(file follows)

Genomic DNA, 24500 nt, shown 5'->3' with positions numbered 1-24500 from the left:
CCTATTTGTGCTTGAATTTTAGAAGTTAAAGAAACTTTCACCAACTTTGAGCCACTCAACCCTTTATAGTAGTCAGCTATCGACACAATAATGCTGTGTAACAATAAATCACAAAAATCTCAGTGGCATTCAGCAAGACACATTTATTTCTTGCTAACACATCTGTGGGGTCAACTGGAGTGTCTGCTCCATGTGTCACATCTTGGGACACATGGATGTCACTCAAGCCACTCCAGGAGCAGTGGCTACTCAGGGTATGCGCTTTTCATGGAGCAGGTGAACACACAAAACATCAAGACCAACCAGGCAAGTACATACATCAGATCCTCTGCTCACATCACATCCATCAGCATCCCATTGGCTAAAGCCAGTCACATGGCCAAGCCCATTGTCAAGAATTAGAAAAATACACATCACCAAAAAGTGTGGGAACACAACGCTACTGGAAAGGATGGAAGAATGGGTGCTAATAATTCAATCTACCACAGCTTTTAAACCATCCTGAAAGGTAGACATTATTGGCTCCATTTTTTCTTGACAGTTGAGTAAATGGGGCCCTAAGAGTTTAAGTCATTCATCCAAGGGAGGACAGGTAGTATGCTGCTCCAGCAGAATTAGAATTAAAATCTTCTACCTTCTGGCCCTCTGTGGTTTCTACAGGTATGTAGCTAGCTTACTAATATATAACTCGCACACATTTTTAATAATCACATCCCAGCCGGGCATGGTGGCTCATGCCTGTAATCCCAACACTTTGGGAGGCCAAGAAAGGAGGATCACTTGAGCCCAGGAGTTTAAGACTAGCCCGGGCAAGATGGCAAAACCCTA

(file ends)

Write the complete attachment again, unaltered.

Genomic DNA, 24500 nt, shown 5'->3' with positions numbered 1-24500 from the left:
CCTATTTGTGCTTGAATTTTAGAAGTTAAAGAAACTTTCACCAACTTTGAGCCACTCAACCCTTTATAGTAGTCAGCTATCGACACAATAATGCTGTGTAACAATAAATCACAAAAATCTCAGTGGCATTCAGCAAGACACATTTATTTCTTGCTAACACATCTGTGGGGTCAACTGGAGTGTCTGCTCCATGTGTCACATCTTGGGACACATGGATGTCACTCAAGCCACTCCAGGAGCAGTGGCTACTCAGGGTATGCGCTTTTCATGGAGCAGGTGAACACACAAAACATCAAGACCAACCAGGCAAGTACATACATCAGATCCTCTGCTCACATCACATCCATCAGCATCCCATTGGCTAAAGCCAGTCACATGGCCAAGCCCATTGTCAAGAATTAGAAAAATACACATCACCAAAAAGTGTGGGAACACAACGCTACTGGAAAGGATGGAAGAATGGGTGCTAATAATTCAATCTACCACAGCTTTTAAACCATCCTGAAAGGTAGACATTATTGGCTCCATTTTTTCTTGACAGTTGAGTAAATGGGGCCCTAAGAGTTTAAGTCATTCATCCAAGGGAGGACAGGTAGTATGCTGCTCCAGCAGAATTAGAATTAAAATCTTCTACCTTCTGGCCCTCTGTGGTTTCTACAGGTATGTAGCTAGCTTACTAATATATAACTCGCACACATTTTTAATAATCACATCCCAGCCGGGCATGGTGGCTCATGCCTGTAATCCCAACACTTTGGGAGGCCAAGAAAGGAGGATCACTTGAGCCCAGGAGTTTAAGACTAGCCCGGGCAAGATGGCAAAACCCTA